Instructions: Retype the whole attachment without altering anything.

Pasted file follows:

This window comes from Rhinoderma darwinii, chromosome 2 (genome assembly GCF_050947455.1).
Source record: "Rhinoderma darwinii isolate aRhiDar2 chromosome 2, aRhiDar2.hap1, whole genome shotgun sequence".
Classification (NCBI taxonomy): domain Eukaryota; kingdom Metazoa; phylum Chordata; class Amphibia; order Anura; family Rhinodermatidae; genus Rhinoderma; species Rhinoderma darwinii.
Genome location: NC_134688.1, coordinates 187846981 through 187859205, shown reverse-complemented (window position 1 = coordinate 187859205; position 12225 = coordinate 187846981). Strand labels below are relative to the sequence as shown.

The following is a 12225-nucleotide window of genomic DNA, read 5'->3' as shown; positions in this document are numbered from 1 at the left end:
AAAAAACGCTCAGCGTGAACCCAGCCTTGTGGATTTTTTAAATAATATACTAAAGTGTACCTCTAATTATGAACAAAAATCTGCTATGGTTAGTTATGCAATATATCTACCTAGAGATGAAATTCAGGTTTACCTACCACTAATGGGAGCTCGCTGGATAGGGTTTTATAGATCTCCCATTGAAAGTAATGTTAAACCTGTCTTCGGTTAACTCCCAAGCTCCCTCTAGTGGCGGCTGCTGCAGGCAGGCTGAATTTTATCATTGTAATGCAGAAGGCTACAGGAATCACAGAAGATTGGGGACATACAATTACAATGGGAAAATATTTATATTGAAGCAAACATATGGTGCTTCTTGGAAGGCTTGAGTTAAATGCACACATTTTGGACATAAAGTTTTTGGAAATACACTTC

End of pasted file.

This window comes from Rhinoderma darwinii, chromosome 2 (genome assembly GCF_050947455.1).
Source record: "Rhinoderma darwinii isolate aRhiDar2 chromosome 2, aRhiDar2.hap1, whole genome shotgun sequence".
Classification (NCBI taxonomy): domain Eukaryota; kingdom Metazoa; phylum Chordata; class Amphibia; order Anura; family Rhinodermatidae; genus Rhinoderma; species Rhinoderma darwinii.
Genome location: NC_134688.1, coordinates 187846981 through 187859205, shown reverse-complemented (window position 1 = coordinate 187859205; position 12225 = coordinate 187846981). Strand labels below are relative to the sequence as shown.

The following is a 12225-nucleotide window of genomic DNA, read 5'->3' as shown; positions in this document are numbered from 1 at the left end:
AAAAAACGCTCAGCGTGAACCCAGCCTTGTGGATTTTTTAAATAATATACTAAAGTGTACCTCTAATTATGAACAAAAATCTGCTATGGTTAGTTATGCAATATATCTACCTAGAGATGAAATTCAGGTTTACCTACCACTAATGGGAGCTCGCTGGATAGGGTTTTATAGATCTCCCATTGAAAGTAATGTTAAACCTGTCTTCGGTTAACTCCCAAGCTCCCTCTAGTGGCGGCTGCTGCAGGCAGGCTGAATTTTATCATTGTAATGCAGAAGGCTACAGGAATCACAGAAGATTGGGGACATACAATTACAATGGGAAAATATTTATATTGAAGCAAACATATGGTGCTTCTTGGAAGGCTTGAGTTAAATGCACACATTTTGGACATAAAGTTTTTGGAAATACACTTC